31 JANUARY 1880, Page 21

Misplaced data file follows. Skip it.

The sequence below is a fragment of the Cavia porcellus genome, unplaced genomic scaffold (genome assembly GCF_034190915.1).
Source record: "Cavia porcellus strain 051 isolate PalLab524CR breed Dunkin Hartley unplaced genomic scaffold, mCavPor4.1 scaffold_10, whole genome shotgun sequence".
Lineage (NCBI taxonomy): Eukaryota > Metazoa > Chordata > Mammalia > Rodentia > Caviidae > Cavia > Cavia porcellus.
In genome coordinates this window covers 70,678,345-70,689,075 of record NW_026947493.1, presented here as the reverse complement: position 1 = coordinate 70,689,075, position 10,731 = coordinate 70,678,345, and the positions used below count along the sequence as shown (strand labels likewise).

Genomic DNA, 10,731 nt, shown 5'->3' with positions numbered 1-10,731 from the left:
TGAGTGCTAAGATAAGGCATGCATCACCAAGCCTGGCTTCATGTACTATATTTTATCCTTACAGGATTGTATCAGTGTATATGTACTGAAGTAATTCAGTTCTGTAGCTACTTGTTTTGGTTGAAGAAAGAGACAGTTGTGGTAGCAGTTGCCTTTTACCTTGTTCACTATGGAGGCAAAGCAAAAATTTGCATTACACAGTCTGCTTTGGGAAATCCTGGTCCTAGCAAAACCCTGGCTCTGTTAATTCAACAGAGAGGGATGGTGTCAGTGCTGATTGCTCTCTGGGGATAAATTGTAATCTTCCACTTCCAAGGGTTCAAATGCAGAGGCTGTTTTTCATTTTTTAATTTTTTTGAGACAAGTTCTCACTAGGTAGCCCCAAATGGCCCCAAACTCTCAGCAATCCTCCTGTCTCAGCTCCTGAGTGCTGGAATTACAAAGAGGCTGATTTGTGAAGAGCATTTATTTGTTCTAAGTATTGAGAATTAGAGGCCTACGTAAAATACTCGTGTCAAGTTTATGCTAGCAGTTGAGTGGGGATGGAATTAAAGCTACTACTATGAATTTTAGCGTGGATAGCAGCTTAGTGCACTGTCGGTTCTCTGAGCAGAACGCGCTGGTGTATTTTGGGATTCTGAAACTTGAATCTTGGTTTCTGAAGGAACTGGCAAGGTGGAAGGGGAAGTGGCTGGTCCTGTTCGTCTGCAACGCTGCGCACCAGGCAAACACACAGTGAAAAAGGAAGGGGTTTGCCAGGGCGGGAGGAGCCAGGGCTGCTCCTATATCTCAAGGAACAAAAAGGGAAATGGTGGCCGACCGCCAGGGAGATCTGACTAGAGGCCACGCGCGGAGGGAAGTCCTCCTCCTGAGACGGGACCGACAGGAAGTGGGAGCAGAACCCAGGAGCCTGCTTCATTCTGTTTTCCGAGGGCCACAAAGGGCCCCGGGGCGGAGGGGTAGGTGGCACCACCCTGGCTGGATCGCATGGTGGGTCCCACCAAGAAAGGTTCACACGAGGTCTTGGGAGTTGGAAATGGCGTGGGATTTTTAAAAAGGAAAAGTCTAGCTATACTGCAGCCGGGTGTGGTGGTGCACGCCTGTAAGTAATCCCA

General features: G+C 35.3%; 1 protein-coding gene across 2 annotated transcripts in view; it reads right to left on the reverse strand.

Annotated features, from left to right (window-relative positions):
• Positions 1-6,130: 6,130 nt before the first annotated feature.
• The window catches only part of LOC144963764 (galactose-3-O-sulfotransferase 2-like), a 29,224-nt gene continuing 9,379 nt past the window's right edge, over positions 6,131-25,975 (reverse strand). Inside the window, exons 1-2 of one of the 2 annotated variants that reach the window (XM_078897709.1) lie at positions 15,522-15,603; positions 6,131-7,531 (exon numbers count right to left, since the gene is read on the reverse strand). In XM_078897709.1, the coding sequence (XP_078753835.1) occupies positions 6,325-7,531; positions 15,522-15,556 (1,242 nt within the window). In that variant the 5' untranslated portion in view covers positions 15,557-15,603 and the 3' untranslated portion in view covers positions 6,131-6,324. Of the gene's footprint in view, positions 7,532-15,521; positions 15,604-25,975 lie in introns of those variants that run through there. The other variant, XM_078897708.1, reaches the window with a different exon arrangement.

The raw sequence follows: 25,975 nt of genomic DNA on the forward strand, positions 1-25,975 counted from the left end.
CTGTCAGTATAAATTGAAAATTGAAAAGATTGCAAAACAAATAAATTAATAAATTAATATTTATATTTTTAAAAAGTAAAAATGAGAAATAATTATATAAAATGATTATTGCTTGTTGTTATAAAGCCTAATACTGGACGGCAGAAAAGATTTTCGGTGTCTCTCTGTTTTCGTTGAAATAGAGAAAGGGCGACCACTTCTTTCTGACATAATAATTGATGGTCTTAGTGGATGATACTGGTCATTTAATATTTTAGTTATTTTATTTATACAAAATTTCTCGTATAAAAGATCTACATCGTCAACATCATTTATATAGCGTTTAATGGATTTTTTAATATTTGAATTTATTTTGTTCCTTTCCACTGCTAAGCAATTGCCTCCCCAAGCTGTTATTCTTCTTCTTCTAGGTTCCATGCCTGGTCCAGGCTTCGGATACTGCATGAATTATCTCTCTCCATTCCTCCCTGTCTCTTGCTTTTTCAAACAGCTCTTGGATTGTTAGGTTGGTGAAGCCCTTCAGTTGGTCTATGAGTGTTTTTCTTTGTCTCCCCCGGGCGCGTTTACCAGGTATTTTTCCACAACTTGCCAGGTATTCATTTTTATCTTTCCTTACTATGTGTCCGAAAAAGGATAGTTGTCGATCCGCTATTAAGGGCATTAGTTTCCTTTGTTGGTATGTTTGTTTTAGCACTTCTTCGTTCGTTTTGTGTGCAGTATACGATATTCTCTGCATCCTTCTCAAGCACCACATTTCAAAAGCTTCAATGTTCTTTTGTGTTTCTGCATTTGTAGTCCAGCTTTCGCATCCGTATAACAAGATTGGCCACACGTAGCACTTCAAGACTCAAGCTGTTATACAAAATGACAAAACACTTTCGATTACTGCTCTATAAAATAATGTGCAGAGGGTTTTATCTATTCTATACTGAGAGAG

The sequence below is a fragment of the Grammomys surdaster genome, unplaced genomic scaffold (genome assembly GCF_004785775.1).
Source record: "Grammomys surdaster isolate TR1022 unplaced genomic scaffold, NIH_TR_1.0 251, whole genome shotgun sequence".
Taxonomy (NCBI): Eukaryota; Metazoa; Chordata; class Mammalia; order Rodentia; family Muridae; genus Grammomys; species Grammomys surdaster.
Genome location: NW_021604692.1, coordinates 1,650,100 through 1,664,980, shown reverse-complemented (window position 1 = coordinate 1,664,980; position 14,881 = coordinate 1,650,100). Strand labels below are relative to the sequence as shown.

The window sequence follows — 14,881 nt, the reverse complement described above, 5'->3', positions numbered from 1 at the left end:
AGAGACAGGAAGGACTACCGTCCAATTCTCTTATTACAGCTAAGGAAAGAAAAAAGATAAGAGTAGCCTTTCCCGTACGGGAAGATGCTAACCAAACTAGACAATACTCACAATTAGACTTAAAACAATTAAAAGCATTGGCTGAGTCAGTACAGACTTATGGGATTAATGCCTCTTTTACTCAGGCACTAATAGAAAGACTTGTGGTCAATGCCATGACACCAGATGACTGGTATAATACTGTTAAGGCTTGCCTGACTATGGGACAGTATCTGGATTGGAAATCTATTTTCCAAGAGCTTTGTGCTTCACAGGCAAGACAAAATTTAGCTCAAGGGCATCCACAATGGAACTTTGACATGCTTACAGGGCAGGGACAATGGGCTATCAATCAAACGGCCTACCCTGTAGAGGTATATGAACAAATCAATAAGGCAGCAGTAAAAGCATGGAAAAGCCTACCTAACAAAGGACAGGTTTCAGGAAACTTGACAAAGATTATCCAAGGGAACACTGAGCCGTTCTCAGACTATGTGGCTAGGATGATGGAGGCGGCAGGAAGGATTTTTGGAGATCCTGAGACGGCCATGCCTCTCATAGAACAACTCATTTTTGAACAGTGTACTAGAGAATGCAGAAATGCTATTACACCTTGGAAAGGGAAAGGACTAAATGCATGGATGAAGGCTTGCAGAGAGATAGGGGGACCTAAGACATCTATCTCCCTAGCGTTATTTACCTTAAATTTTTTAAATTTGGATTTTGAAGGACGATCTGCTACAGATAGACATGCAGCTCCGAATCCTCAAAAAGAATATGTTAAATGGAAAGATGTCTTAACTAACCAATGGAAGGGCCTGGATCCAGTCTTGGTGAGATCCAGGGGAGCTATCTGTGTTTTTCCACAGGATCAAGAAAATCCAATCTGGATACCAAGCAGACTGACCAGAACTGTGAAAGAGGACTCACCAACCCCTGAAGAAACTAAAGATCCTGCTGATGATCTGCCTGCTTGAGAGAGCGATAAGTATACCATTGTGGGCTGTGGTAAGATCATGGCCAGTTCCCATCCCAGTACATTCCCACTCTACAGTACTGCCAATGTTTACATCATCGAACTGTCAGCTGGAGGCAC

THERE are some qualities in the illustrator of another man's ideas that we require beyond all others, and the first of these seems to be a suppression of the illustrator's personality, at all events a subordination of it to the personality of the author whose works he is about to illustrate. Thus, for example, we do not want Mr. Millais's ideas of Thackeray's characters, so much as an embodiment of what Thackeray's own ideas were concerning them ; and it is quite conceivable that a lesser artist may be a better illustrator than a greater one, if only he possesses this power of, for the moment, throwing himself on one side, and. entering entirely into the spirit of the author on whom he is engaged. This power is not wholly or indeed chiefly one of imagination, for imaginative power is one of the most conspicuous faculties of which a man can be possessed, and is hardly to be ridden with bit and bridle along the plain high-road of another's making. We should prefer to call it rather the power of imaginative sympathy, —that is, of a sympathy so intense as to create in the powers of the artist a working out of ideas received in another medium—that of prose—in a similar way to that in which sympathy is rightly understood to be a working-out in one's own person of the pain or pleasure suffered or enjoyed by another. The pleasure, for instance, which most of us who have passed the days of youth, have experienced in occasionally being the instruments of gratification to others, as when we take children to pantomimes, is a good, common-place instance of this feeling in its more prosaic aspect. The danger that an illustrator, especially an illustrator of fiction, is especially prone to fall into, is that in proportion to his sympathies or non-sympathies with the especial scene or personage he is engaged upon, is he likely to put more or less of his own personality into his picture, and so become more or less an illustrator of himself rather than of his author. And in proportion to the value and reality of the author's work is the relative unimportance of the illustrator's own ideas,—that is, of ideas which can be shown to owe their existence rather to idiosyncracies in his own character, than to those of the fictitious personages who have yet become living beings to us through the genius of their creator. And it is probably true that in proportion to the nearness with which the book or the poem approaches to the height of a perfect work of art, the need of illustration grows less and less, till as, say in Hamlet or "Vanity Fair," or " Middlemarch," or any other nearly perfect creation, we feel the illustrator's function is most certainly purely subordinate, and that if he gives us any- thing, it should be merely the "Castle of Elsinore," "Mansion of Sir Pitt Crawley," or the old wall over which the apple-trees still throw their bunches of blossom, as when Fred Vincey and Mary Garth first plighted their childish troth "with the umbrella-ring." In these "Character-sketches from Dickens," Mr. Barnard has attempted a task which is well-nigh beyond the powers of any one. He has attempted to modify the ideas we each of us attach to the characters of an author who, more than any writer of fiction who ever lived, was success- ful in portraying special conceptions of his own, and the personages of whose stories have taken their place, for good or ill, in that living picture-work that we all carry within us. Whereas, in reading Thackeray, we are well content to examine the conduct of actors in his drama of life, and to mark it as good or evil, in reading Dickens we seem forced to have our own ideas as to the actual appearance of Mrs. Gamp, or Mr. Pickwick, of Alfred Jingle, Esq., and Bill Sykes, and feel that we should instinctively cross the street if we met the burglar, and button up our pockets against the strolling player. And so, having attempted such a task, we can by no means feel sur- prised that Mr. Barnard has not met with perfect success,— that his Mrs. Gamp is a merely truculent old drunkard, his Mr. Pickwick a sort of jolly and benevolent cook, and his Little Dorrit only a weary woman, resting her head against an attic window-sill, while the sunset casts a waning light upon her pale face. The redeeming sketches are, in order of merit, those of * Character-Sketches from Dickens. By Mr. Barnard. London : Cassell, Petter, and Gilpin.